The house began in lively conversation and two pieces of paper with a pencil in Frank’s hand and a pen in mine at my kitchen table. Our combination of abilities worked beautifully – my expertise and training in architecture and Frank’s spatial abilities and wonderful sense of design. Plus he knew exactly what he wanted! It would be small – fitting into the space at the front of my property bordering the carport and just outside my gate. Frank’s house would be 18′ x 18′ or 324 square feet.

We had already decided we wanted to live LAT – living alone together, a concept popular in Europe but not quite as popular in North America. But for us it sounded perfect. We didn’t want to ruin what we had and both of us required a significant amount of alone time. Instead of sharing my Tico house, we would build Frank his own private little house that he could have all to his own with his political DVDs and a kitchen that was in the center of the house with views out in all directions. We would share my house, too as well as the outdoor studio and kitchen.

Frank was finally ready to sell the farm in 2012. Though it was a place he had loved and tended for nearly 20 years, he was growing weary. At the end of the year Walter came to work as the Farm Manager, which gave Frank more ability to begin moving away from the farm work, volunteer program and all the upkeep.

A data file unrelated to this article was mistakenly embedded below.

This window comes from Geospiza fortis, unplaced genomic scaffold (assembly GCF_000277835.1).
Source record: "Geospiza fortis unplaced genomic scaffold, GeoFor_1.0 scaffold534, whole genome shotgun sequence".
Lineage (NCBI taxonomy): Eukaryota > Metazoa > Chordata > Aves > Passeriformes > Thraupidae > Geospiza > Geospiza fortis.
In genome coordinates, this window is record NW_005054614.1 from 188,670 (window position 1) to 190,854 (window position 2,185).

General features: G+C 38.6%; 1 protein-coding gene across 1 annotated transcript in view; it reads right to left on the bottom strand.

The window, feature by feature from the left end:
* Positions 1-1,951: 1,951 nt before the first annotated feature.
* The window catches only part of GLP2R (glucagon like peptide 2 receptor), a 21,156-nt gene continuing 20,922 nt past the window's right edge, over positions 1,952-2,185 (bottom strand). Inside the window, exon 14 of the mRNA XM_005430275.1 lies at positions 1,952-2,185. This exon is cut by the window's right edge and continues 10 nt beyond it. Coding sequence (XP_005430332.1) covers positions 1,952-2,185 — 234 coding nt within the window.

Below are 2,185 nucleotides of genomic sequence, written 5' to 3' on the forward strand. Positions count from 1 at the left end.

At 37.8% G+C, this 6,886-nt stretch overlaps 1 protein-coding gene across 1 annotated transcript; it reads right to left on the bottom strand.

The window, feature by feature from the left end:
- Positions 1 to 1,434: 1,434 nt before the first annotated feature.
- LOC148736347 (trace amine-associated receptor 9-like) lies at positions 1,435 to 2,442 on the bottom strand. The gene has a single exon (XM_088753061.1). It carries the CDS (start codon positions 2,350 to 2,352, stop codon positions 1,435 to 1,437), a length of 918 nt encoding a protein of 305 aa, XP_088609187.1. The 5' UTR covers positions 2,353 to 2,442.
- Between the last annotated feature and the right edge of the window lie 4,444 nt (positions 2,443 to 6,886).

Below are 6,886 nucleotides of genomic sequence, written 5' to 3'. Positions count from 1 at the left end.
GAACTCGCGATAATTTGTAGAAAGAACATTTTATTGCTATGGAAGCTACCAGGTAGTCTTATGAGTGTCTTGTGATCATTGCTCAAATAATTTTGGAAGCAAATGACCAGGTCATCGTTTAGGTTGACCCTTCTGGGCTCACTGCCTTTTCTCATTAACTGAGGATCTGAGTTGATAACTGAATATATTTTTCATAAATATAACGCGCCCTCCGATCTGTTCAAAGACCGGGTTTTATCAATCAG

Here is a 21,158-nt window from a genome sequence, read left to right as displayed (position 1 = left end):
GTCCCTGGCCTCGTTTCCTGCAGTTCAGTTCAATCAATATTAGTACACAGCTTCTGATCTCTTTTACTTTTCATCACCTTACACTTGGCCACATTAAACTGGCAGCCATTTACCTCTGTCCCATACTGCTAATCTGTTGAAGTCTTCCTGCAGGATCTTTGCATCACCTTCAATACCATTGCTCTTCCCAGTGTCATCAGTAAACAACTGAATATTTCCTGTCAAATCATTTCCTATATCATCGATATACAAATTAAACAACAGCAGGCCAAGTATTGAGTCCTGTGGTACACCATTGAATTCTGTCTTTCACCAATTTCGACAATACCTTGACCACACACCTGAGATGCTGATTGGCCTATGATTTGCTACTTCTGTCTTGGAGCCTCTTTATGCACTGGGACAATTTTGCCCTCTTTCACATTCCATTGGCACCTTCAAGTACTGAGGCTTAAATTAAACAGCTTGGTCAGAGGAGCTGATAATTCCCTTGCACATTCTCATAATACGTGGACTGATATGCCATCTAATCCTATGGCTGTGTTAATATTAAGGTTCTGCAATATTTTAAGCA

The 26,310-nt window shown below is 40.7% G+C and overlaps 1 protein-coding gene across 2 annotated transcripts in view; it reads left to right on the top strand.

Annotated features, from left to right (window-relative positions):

We began building right after the first of the year, 2014 – before selling the farm. I had saved up about $13,000 – which was enough to begin . The views were in all directions and Frank loved imagining himself cooking while watching a DVD and looking up to see out in about 225 degrees. It was wonderful to watch him get so excited about his own house designed entirely around the kitchen!

Frank unexpected death on March 10 changed everything. I wasn’t sure how to proceed. I knew that if I stopped the building process it may not continue. Oscar, my wonderful neighbor builder would need to find a new job, probably in Panama. The construction momentum was proceeding smoothly and I decided to keep it going. And truthfully, I found it comforting to have my builders arrive at 6 a.m. every morning with their familiar greeting and big smiles, “jan! Como amanicio?’ Basic translation is ‘Jan, how did you get up this morning?’

I am asked now what Frank’s House will be used for. I reply that we shall see. It may be a wonderful little retreat house for a writer, a painter, a person wanting a peaceful place to stay for awhile. Or it may be a sometimes rental. Or it could be a caretaker’s cottage. It will be whatever it is called on to be. And inside will be Frank’s world globe and so many of his books as well as his wonderful DVD collection.  When will it be finished?  I smile at the quesiton and one of my first encounters with Tico wisdom when I asked Caesar a few years ago when the cabinas would be finished. He replied with a puzzled look on his face, “But Jan, how can I know when they will be finished? We will know when they are finished.” Exactly.